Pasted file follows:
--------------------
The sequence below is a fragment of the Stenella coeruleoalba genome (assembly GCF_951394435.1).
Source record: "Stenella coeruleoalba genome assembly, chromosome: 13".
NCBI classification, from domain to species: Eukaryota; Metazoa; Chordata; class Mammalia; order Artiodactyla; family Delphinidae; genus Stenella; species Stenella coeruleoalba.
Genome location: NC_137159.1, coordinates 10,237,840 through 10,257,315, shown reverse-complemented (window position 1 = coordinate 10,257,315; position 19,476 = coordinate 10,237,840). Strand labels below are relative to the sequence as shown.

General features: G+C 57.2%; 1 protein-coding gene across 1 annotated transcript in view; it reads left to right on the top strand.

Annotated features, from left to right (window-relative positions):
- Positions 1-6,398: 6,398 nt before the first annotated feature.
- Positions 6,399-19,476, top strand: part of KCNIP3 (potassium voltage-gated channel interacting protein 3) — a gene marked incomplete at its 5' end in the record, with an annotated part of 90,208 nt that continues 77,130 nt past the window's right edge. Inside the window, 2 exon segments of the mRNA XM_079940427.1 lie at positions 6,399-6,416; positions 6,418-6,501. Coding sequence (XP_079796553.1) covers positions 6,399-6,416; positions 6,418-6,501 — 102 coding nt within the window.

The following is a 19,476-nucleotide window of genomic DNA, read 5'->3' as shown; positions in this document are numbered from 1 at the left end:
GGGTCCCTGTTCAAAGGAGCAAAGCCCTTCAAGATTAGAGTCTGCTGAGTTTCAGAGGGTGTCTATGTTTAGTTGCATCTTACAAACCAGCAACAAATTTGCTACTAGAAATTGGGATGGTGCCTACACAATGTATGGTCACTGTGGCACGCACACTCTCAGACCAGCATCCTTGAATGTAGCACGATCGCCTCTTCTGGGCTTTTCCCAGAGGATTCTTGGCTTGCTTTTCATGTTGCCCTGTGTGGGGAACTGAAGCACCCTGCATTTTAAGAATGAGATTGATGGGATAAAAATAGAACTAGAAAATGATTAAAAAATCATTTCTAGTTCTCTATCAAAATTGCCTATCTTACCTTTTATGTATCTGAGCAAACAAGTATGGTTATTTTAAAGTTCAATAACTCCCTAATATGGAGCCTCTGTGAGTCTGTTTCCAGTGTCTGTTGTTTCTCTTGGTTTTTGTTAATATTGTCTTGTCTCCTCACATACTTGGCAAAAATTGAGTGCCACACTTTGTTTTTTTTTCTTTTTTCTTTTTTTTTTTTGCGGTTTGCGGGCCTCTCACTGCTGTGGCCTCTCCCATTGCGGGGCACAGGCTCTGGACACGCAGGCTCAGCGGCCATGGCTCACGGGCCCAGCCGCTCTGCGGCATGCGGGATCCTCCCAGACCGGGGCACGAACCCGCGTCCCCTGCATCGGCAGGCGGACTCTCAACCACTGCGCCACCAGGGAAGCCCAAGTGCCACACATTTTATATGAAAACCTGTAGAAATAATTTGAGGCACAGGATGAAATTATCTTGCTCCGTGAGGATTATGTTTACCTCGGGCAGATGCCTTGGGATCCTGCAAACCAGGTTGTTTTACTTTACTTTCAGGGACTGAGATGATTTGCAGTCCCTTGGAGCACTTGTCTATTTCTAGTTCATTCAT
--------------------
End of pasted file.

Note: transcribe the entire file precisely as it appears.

The sequence below is a fragment of the Stenella coeruleoalba genome (assembly GCF_951394435.1).
Source record: "Stenella coeruleoalba genome assembly, chromosome: 13".
NCBI classification, from domain to species: Eukaryota; Metazoa; Chordata; class Mammalia; order Artiodactyla; family Delphinidae; genus Stenella; species Stenella coeruleoalba.
Genome location: NC_137159.1, coordinates 10,237,840 through 10,257,315, shown reverse-complemented (window position 1 = coordinate 10,257,315; position 19,476 = coordinate 10,237,840). Strand labels below are relative to the sequence as shown.

General features: G+C 57.2%; 1 protein-coding gene across 1 annotated transcript in view; it reads left to right on the top strand.

Annotated features, from left to right (window-relative positions):
- Positions 1-6,398: 6,398 nt before the first annotated feature.
- Positions 6,399-19,476, top strand: part of KCNIP3 (potassium voltage-gated channel interacting protein 3) — a gene marked incomplete at its 5' end in the record, with an annotated part of 90,208 nt that continues 77,130 nt past the window's right edge. Inside the window, 2 exon segments of the mRNA XM_079940427.1 lie at positions 6,399-6,416; positions 6,418-6,501. Coding sequence (XP_079796553.1) covers positions 6,399-6,416; positions 6,418-6,501 — 102 coding nt within the window.

The following is a 19,476-nucleotide window of genomic DNA, read 5'->3' as shown; positions in this document are numbered from 1 at the left end:
GGGTCCCTGTTCAAAGGAGCAAAGCCCTTCAAGATTAGAGTCTGCTGAGTTTCAGAGGGTGTCTATGTTTAGTTGCATCTTACAAACCAGCAACAAATTTGCTACTAGAAATTGGGATGGTGCCTACACAATGTATGGTCACTGTGGCACGCACACTCTCAGACCAGCATCCTTGAATGTAGCACGATCGCCTCTTCTGGGCTTTTCCCAGAGGATTCTTGGCTTGCTTTTCATGTTGCCCTGTGTGGGGAACTGAAGCACCCTGCATTTTAAGAATGAGATTGATGGGATAAAAATAGAACTAGAAAATGATTAAAAAATCATTTCTAGTTCTCTATCAAAATTGCCTATCTTACCTTTTATGTATCTGAGCAAACAAGTATGGTTATTTTAAAGTTCAATAACTCCCTAATATGGAGCCTCTGTGAGTCTGTTTCCAGTGTCTGTTGTTTCTCTTGGTTTTTGTTAATATTGTCTTGTCTCCTCACATACTTGGCAAAAATTGAGTGCCACACTTTGTTTTTTTTTCTTTTTTCTTTTTTTTTTTTGCGGTTTGCGGGCCTCTCACTGCTGTGGCCTCTCCCATTGCGGGGCACAGGCTCTGGACACGCAGGCTCAGCGGCCATGGCTCACGGGCCCAGCCGCTCTGCGGCATGCGGGATCCTCCCAGACCGGGGCACGAACCCGCGTCCCCTGCATCGGCAGGCGGACTCTCAACCACTGCGCCACCAGGGAAGCCCAAGTGCCACACATTTTATATGAAAACCTGTAGAAATAATTTGAGGCACAGGATGAAATTATCTTGCTCCGTGAGGATTATGTTTACCTCGGGCAGATGCCTTGGGATCCTGCAAACCAGGTTGTTTTACTTTACTTTCAGGGACTGAGATGATTTGCAGTCCCTTGGAGCACTTGTCTATTTCTAGTTCATTCAT